The Slow Pace of Linux Kernel Updates is a Frightening IoT Security Problem
When patching holes in your core security kernel takes upwards of three years on average from discovery to patch release, it obviously raises concerns. Add in the view of security analysts that the basic approach of the security design is outdated and not responsive when under attack, and the picture grows ever more worrisome. It is a very big scenario indeed when you consider the vast number of devices out there that are exposed to the hacking fraternity and which probably never receive OS updates ever.
Linux drives the majority of the world’s Internet-connected devices. Its open source nature provides a stark contrast to proprietary platforms such as iOS and Windows in the speed of bug fixing and patch development. The security aspects being highlighted in recent debates have a lower impact on servers housed in data centers than they do on exposed devices in the IoT world. The latter is the real cause for concern.
Device manufacturers deploy Linux on everything from digital video recorders to vacuum cleaners. The cost is attractive and it is customizable and scalable. The downside is that native Linux does not offer patch push functionality to devices in the way that, say, Microsoft does. Often derided for many aspects of Windows development, nobody can deny that Microsoft appears to do all in its power to ensure that connected devices receive frequent OS updates and patches. At the same time, a vast number of connected Linux devices may never receive an OS update in their lifetime.
At the core of the problem is the often very poor code quality and risible security of the countless device drivers that vendors add. This on top of the disjointed not-thought-through nature of the IoT landscape. The Linux security kernel faces challenges not of its own making but which potentially pose a major threat to the Internet itself. Recent massive DDoS attacks launched by botnets of zombie IoT devices generated an unprecedented a level of traffic. An attack measured at over 600 Gbps raises the possibility that even bigger attacks may be possible. Those traffic levels can swamp the routers that connect the Internet’s backbone with its spokes.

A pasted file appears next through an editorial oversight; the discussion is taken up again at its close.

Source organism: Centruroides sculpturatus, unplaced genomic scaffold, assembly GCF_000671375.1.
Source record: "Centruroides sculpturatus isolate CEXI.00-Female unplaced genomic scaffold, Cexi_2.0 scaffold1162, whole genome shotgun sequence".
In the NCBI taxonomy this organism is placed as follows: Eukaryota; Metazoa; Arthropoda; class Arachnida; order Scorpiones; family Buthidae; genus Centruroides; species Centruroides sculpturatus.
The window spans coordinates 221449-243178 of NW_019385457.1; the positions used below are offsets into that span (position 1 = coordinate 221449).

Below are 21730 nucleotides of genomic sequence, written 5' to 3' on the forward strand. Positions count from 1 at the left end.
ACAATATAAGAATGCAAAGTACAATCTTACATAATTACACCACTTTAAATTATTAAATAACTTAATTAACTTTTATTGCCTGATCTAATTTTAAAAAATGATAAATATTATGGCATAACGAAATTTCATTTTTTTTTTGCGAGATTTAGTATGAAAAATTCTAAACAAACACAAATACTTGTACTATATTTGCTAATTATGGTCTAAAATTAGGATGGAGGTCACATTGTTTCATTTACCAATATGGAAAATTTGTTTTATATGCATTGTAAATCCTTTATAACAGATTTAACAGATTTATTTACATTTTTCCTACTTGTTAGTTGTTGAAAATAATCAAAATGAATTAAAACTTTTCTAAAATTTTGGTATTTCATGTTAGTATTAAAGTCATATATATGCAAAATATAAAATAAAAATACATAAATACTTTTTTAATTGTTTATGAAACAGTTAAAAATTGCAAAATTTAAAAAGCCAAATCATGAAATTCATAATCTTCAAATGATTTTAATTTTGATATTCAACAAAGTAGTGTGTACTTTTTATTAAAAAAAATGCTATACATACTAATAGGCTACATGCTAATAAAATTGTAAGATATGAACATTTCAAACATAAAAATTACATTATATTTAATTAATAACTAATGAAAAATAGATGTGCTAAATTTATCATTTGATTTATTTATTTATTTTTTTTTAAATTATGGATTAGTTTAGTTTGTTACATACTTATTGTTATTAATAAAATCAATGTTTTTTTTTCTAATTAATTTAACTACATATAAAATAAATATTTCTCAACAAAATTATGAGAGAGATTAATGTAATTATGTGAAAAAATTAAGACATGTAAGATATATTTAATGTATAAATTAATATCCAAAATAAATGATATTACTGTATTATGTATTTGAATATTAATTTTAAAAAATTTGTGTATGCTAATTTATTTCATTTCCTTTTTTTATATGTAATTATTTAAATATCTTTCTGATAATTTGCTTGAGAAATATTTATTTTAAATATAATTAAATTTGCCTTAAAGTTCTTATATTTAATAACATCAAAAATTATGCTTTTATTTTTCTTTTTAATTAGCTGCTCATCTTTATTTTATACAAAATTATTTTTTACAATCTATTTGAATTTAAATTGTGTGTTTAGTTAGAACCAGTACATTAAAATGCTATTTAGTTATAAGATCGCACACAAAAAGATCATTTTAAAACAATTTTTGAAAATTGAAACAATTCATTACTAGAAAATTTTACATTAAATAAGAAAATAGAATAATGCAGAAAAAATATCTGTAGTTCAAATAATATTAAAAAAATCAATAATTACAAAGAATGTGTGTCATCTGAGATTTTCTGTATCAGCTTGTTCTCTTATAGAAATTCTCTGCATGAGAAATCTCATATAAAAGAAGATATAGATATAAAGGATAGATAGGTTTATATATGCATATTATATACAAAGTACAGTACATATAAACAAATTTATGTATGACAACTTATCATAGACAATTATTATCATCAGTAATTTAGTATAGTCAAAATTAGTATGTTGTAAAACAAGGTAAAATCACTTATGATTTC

Manufacturers and vendors must take a share of the blame for failure to develop code that at least attempts to provide adequate security protection. One senses that the quick buck mentality overrules the genuine need to make drivers and the like robust enough. Of course, there is no money in building security features into vacuum cleaner device drivers. Only attractive functionality might increase the bottom line. Developing security aspects is a cost that may not be justifiable in the boardroom.
Criticism has been levelled at Linus Torvalds and the Linux community for taking a bug fixing approach rather than overhauling the security kernel design. Torvalds is infamous for his tendency to drive his own path forward and ignore arguments for change that potentially have merit. The security debate may be the single biggest challenge to his authoritative approach since 1991 when Linux was first released. Architecture that is 25 years old was not designed to cope with security demands and ever increasing hacking threats of 2016. It does appear that the time has come for a major rethink that will adequately cope with the nature and shape of foreseeable threats of the next 25 years.